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Earlier this week, the New York Times reported that Claremont McKenna College admitted that it had inflated the SAT scores of it freshman class and had been engaging in such highbrow deception since 2005. Apparently, the small, elite liberal arts college didn’t have enough going for it already to entice top students to its 25-acre campus in the San Gabriel Mountains of southern California. Scenic location, reputation as the city of “trees and Ph.Ds” and respectable scores just weren’t enough to push the school into the Top 10 national liberal arts colleges on the annual ranking by U.S. News & World Report. Claremont McKenna, which comes with a tuition sticker price of more than $42,000, continues to occupy the No. 9 spot on the U.S. News 2012 ranking, but the newsmagazine’s online description of the school now carries a disclaimer: “Claremont McKenna College reported test score data inaccurately.” Think of that as the higher ed equivalent of the sports asterisk denoting a tainted record.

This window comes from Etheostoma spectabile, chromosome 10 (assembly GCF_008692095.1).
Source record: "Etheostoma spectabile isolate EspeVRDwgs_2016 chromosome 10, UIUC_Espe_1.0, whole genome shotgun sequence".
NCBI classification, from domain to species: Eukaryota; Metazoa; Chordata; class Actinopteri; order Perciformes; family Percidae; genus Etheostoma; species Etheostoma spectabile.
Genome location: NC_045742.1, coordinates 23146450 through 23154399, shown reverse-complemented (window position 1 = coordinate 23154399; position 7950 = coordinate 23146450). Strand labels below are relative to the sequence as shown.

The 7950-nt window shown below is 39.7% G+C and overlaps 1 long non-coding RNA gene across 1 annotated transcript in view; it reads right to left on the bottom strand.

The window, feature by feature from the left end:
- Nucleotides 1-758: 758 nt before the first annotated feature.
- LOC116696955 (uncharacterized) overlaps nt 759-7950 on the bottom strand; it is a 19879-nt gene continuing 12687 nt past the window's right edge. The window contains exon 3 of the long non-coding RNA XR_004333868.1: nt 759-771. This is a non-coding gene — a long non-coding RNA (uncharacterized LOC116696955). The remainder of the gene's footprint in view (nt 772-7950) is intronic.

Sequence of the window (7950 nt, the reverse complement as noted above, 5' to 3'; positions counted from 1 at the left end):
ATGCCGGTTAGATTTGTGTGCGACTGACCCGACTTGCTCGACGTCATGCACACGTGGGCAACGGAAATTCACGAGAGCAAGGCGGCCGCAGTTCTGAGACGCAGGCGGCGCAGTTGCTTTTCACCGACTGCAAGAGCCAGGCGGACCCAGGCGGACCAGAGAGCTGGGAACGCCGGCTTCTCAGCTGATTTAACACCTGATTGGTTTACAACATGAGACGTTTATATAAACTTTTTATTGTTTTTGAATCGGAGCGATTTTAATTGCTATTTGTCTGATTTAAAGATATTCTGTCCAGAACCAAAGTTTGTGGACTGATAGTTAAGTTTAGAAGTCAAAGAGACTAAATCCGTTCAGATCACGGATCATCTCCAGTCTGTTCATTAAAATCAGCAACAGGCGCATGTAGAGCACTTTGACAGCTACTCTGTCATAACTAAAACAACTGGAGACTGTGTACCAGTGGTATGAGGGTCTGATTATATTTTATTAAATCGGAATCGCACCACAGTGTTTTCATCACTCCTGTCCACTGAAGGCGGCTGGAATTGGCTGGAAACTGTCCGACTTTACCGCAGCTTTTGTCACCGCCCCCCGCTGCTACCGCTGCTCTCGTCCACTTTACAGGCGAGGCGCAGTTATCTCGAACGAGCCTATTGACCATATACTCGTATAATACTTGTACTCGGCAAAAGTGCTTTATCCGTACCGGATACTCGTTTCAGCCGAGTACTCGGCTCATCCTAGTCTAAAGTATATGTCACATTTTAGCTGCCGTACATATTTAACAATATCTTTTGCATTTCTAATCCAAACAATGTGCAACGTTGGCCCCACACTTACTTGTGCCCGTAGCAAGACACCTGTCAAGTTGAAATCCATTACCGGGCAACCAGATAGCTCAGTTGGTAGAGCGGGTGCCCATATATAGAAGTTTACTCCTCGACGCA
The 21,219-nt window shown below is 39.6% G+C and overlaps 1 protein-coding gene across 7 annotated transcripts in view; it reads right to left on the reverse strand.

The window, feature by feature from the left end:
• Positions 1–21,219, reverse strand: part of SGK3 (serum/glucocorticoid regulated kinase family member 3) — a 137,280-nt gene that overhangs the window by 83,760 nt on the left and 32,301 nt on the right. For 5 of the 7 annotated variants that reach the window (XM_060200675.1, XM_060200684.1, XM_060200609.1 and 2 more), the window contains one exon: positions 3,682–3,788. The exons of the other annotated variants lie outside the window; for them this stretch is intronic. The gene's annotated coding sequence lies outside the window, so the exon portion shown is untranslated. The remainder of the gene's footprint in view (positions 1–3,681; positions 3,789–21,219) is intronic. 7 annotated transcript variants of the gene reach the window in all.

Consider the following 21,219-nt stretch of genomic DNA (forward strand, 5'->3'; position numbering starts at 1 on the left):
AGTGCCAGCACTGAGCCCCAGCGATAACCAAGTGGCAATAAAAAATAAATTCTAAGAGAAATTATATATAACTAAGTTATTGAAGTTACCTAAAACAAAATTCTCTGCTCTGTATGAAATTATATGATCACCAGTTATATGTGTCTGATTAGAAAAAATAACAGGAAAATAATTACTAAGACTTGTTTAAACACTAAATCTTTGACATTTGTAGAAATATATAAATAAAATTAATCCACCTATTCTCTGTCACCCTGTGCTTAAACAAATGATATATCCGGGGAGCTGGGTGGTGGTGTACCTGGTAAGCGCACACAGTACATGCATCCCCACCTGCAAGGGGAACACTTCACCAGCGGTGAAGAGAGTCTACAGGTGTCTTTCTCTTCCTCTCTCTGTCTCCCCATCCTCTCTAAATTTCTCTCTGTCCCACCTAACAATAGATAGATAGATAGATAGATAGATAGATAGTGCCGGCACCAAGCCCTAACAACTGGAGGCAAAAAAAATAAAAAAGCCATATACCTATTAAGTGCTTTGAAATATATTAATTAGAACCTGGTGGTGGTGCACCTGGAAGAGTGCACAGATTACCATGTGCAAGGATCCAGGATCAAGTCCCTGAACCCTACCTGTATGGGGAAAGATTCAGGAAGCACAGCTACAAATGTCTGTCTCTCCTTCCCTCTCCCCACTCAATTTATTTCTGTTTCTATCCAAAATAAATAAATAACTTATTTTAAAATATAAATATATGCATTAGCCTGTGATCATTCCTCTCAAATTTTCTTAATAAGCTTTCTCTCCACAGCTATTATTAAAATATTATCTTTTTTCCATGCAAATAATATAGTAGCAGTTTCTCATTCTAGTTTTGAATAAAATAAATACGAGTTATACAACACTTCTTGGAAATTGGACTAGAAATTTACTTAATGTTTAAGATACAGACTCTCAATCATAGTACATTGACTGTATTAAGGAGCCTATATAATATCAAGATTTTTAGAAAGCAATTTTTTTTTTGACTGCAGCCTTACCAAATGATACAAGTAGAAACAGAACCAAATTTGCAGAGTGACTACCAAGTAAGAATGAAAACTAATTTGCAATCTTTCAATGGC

The Los Angeles Times upbraided the school in an editorial: “It is bad enough when teachers cheat on tests, but when the cheating is carried out at a college — supposedly an unimpeachable bastion of the disinterested pursuit of pure truth — the notion of honor seems fragile and fleeting indeed.” The incident with Claremont McKenna highlights the all-too-common issue of academic cheating. (In January, the U.S. Department of Education announced that it was seeking ideas from the public about improving the integrity of standardized testing.) But it also calls into question the value and reliability of college rankings. Parents and students have come to treat these annual “best” lists as unassailable bibles of academic merit. Schools feel pressure to improve their rankings, often by being selective in how they report their scores. Perhaps the result of this dishonesty in the ranks will be an honest realization of the shortcomings of these college rankings. For more on that, check out this fine New Yorker article by best-selling author Malcolm Gladwell to better understand what college rankings really tell us.